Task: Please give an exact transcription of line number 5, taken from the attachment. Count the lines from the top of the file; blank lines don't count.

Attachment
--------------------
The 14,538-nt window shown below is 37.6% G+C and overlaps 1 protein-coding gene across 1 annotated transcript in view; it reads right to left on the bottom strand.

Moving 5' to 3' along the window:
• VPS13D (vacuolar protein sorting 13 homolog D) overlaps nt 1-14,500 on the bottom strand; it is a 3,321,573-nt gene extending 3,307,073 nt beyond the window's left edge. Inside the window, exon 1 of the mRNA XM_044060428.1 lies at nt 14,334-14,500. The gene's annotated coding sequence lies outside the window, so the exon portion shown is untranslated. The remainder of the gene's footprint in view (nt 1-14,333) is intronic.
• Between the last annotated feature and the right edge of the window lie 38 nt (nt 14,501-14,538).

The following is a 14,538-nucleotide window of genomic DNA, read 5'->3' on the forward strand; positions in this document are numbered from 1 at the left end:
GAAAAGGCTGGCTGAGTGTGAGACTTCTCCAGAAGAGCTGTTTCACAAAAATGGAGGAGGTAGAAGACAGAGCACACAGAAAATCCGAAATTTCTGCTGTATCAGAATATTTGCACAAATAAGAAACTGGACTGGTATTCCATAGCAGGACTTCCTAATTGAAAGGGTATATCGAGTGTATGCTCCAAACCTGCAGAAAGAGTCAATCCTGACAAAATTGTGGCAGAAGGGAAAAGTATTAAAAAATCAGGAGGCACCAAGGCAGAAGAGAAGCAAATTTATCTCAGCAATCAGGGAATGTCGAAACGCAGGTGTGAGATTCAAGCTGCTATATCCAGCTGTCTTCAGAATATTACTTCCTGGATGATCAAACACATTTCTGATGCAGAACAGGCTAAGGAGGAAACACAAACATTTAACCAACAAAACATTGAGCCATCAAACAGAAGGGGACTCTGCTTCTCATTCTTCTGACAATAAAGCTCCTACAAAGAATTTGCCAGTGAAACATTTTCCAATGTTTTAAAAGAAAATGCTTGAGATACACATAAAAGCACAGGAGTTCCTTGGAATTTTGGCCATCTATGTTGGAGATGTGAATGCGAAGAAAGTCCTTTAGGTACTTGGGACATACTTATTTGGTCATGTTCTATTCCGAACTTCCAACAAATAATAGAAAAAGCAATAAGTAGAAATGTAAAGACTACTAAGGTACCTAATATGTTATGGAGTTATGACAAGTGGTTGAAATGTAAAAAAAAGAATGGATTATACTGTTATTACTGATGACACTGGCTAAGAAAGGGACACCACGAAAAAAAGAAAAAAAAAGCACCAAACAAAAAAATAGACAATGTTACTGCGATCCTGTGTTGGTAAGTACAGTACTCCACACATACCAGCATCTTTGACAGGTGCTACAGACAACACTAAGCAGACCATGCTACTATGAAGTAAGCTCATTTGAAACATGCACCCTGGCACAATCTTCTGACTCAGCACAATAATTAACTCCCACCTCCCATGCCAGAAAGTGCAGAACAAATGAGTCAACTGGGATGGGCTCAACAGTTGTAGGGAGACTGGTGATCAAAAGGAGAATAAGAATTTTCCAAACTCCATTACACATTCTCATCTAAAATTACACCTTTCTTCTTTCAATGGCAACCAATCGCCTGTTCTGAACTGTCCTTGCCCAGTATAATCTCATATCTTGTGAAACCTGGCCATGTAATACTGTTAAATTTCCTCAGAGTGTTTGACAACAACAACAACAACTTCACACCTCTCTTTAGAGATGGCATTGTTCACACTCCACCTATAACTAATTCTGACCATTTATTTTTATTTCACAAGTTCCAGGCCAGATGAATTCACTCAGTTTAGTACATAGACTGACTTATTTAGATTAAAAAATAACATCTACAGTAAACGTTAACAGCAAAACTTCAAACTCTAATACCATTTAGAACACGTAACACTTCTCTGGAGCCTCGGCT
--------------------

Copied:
The following is a 14,538-nucleotide window of genomic DNA, read 5'->3' on the forward strand; positions in this document are numbered from 1 at the left end: